Hours tick away and you’re still behind your table, wondering why nobody has already bought anything you put on it. Doubts and questions crowd into your head, while your self-esteem leaks away like water. The following list of dos and don’ts will help you to avoid desolation and poor sales at comicons.
Table position and arrangement
If the location of your table is bad, there’s still something you can do to drag attention on it.
Be recognizable with banners and posters
Make a banner with your name and some of your art on it. Place it high on the wall behind you or use it to dress your table. Colorful posters on columns and walls will help, too.
Visitors should guess “at first glance” who you are and what kind of stuff you’re offering. They’ll eventually walk away, but those who are interested will pick a card or come back later.
When arranging things on your table, consider the flow. At first, observe the come-and-go and place a stop item at the “come” corner. In my case, it’s a 16cm statue of Niki Batsprite I commissioned for this reason.
Use the center of your table to showcase your best items, those you want to sell a lot. Highlight discounts and special offers.
Use the opposite corner for the cheaper stuff. If a walking visitor is thinking he can’t afford or like anything else, he may change his mind here.
If you’re initial arrangement doesn’t work as expected, try to mirror or change it. This will also make your table look “new” to roaming visitors, who may throw a second glance.
The art and the author
You worked your best to put together awesome art and exhibit at the show. Maybe you put so much effort you forgot yourself.
You are your art’s business card.
Look clean and smell nicely
Nobody wants to approach an homeless-looking person. Brush your hair, wear clean clothes and wash yourself more than usual if you need to. Visitors won’t blame you for looking tired, they will if you look unpleasant.
Dress casual with style
Choose clothes that don’t eyesore between them or with the stuff in your booth: you’re supposed to be able to match colors. You don’t need to dress elegant, just casual with style.
My husband Daniele is a great example about it: being a superhero expert and collector, he wears a different themed T-shirt every day, and recently got a Captain America’s shield-bag. He’s become well known among visitors and other exhibitors. They wonder which T-shirts he’ll wear the next day, and which news and secrets he’ll share while having a word at the booth.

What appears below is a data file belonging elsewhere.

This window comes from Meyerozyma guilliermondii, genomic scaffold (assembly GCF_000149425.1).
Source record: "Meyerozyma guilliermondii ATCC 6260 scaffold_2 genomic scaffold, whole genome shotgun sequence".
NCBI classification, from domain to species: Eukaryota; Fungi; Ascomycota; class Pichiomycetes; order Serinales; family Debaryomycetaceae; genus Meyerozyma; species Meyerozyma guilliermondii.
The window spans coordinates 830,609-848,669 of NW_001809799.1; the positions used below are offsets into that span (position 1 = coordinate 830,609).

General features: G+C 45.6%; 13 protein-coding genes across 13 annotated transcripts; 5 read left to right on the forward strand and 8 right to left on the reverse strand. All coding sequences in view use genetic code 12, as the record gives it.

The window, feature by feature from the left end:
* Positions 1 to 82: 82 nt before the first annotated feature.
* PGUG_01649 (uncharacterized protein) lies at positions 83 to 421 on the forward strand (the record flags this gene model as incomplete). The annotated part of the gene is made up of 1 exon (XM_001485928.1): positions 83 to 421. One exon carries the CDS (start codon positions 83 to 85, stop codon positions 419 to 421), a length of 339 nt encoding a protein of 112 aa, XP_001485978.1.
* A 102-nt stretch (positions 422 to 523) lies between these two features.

Do not cosplay. Just don’t
Dressing a superhero T-shirt or your favourite character’s charm is very different from cosplaying or dressing gothic in full. In the latter case, you just cross the line.
You simply cannot cosplay while selling at your booth: you must decide between playing and working.
Like I wrote about to fanart or not to fanart, you’ll look unprofessional and focused (even obsessed) by a character, brand or style which are not yours. Visitors may guess you’re not interested in a decent conversation about other topics.
Smiling is the most important thing of all. Visitors don’t know about your struggle to get where you are, neither they know about your problems and fears.
Comic conventions offer much more than a temporary shop. You promote yourself, meet people, make friends, learn things and get news. Sales are just a part of all this. If this time you don’t break even, it doesn’t mean you’ll come back empty-handed.
Just by completing your comic book and offering it at a show, you accomplished far more than many visitors and wannabes out there. Be proud and cheer up.
Meet your neighbors
If your booth’s neighbors are free, have a talk with them. You’ll make friends, or at least allies, and probably learn something new. When seeing you chatting with other exhibitors, visitors will think you’re active and business-oriented. Just don’t bother your neighbor and be ready to pause the conversation when visitors approach.
Your body language will have great impact, so don’t overlook it. No matter how tired you are, do your best to keep your back and shoulders straight. Don’t let visitors guess you’re too exhausted for a talk to introduce your stuff.
If nobody approaches and you get bored, start drawing.
Time will pass faster and visitors may stop by to look at your magic. If you’re exhibiting alone (which I do not recommend) be careful not to alienate, or you may lose a potential pitch.